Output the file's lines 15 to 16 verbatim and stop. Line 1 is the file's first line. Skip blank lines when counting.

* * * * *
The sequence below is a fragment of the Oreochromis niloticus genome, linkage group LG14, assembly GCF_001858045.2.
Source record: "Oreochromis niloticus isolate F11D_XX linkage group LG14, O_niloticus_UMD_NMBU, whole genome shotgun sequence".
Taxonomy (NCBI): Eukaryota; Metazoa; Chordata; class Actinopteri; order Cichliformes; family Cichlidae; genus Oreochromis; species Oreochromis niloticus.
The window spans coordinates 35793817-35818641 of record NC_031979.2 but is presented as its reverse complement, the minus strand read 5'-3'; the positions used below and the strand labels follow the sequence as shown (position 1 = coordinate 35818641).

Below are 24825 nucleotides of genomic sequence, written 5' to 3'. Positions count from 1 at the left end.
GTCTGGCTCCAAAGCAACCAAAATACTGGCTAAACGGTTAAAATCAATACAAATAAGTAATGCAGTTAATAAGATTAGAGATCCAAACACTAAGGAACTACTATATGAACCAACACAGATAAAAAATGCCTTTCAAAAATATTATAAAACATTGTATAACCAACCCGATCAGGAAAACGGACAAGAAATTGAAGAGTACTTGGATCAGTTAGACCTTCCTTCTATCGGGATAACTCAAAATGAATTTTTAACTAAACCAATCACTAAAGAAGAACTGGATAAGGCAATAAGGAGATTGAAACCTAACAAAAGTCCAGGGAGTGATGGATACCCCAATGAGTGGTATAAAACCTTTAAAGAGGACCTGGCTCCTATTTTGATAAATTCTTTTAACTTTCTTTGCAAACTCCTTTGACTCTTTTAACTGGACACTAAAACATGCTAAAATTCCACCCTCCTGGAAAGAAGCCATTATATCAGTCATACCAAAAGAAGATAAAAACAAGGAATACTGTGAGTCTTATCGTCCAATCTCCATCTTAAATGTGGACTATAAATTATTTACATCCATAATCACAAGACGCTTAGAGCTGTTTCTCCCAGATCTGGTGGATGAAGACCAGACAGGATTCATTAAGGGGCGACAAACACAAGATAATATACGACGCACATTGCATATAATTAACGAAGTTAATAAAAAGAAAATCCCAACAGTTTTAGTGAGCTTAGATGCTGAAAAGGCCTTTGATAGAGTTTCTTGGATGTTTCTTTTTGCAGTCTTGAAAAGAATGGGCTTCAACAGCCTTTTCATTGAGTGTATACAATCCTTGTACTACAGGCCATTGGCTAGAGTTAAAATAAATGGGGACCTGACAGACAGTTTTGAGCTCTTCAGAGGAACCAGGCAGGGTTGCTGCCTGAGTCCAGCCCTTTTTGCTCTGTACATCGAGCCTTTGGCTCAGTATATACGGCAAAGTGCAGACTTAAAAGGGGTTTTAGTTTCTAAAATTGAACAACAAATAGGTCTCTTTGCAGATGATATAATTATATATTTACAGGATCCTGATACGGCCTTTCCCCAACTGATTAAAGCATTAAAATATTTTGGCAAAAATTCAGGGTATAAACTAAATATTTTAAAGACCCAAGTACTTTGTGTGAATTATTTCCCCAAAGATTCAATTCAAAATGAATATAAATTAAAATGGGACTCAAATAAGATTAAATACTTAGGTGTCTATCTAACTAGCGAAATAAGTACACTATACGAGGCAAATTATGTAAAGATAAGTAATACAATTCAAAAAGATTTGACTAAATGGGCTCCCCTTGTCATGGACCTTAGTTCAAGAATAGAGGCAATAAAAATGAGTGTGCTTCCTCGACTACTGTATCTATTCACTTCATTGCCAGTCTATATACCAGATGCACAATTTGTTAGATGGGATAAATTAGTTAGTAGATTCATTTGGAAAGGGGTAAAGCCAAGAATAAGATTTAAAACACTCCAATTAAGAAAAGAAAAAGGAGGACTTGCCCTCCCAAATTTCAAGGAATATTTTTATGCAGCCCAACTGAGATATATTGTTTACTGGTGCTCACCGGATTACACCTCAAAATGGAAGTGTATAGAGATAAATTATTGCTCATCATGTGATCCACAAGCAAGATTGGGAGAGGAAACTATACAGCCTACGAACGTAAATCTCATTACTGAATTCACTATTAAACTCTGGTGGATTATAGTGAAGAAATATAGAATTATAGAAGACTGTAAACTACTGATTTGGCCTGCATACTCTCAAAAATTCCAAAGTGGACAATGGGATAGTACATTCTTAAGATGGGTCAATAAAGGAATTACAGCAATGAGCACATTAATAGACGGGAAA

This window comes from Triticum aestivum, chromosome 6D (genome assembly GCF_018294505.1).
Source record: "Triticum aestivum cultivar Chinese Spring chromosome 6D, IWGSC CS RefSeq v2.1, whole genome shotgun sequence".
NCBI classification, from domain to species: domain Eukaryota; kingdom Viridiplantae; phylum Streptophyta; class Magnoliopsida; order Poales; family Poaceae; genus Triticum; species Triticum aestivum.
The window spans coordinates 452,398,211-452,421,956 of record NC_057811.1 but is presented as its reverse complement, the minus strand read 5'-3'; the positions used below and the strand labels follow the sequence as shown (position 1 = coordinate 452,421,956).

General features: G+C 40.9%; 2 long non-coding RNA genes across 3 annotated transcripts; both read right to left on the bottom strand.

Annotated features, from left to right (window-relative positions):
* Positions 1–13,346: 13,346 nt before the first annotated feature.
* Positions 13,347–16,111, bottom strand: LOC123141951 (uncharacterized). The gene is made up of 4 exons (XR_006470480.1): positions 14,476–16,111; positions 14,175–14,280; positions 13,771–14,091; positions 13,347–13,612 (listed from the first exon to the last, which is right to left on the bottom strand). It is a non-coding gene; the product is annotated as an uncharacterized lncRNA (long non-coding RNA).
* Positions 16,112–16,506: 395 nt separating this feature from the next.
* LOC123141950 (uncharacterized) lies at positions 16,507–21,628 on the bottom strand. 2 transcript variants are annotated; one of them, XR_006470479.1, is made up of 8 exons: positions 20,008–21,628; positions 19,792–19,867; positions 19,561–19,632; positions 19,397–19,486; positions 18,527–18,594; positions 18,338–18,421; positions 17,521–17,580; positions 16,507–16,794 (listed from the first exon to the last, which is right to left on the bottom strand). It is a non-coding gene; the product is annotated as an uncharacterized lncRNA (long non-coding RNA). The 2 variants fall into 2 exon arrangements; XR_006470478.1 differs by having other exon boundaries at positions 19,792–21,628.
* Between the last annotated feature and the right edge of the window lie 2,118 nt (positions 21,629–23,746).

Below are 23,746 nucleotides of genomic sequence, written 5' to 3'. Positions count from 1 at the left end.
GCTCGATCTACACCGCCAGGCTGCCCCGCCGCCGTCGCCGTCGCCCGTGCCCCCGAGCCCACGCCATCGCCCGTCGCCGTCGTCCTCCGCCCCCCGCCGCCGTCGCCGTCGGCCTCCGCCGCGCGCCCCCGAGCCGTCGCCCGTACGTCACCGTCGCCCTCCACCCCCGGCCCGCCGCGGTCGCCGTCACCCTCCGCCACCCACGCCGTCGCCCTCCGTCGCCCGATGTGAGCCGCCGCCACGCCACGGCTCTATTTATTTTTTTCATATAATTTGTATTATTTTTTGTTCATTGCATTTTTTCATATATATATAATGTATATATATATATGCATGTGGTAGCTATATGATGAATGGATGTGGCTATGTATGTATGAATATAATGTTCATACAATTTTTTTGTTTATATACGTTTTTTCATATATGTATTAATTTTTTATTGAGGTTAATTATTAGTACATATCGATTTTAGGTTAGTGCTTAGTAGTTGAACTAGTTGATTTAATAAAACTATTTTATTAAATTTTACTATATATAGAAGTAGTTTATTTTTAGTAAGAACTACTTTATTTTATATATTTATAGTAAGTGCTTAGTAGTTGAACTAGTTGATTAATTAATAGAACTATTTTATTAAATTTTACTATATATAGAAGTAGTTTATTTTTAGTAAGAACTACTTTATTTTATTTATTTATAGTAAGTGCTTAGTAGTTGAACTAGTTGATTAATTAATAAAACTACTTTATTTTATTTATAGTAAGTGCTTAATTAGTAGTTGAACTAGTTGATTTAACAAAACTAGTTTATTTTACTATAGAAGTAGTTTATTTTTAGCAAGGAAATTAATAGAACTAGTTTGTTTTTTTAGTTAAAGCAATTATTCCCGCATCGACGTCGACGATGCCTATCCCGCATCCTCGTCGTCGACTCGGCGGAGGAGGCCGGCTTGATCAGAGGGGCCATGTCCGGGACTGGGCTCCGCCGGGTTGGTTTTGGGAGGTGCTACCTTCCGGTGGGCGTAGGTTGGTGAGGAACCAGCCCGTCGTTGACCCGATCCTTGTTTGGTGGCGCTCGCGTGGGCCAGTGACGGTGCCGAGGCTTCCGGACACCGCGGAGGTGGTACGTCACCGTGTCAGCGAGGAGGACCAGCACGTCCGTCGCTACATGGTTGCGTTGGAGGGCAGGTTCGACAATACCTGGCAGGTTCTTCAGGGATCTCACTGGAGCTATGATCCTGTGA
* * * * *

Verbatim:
* Positions 16,112–16,506: 395 nt separating this feature from the next.
* LOC123141950 (uncharacterized) lies at positions 16,507–21,628 on the bottom strand. 2 transcript variants are annotated; one of them, XR_006470479.1, is made up of 8 exons: positions 20,008–21,628; positions 19,792–19,867; positions 19,561–19,632; positions 19,397–19,486; positions 18,527–18,594; positions 18,338–18,421; positions 17,521–17,580; positions 16,507–16,794 (listed from the first exon to the last, which is right to left on the bottom strand). It is a non-coding gene; the product is annotated as an uncharacterized lncRNA (long non-coding RNA). The 2 variants fall into 2 exon arrangements; XR_006470478.1 differs by having other exon boundaries at positions 19,792–21,628.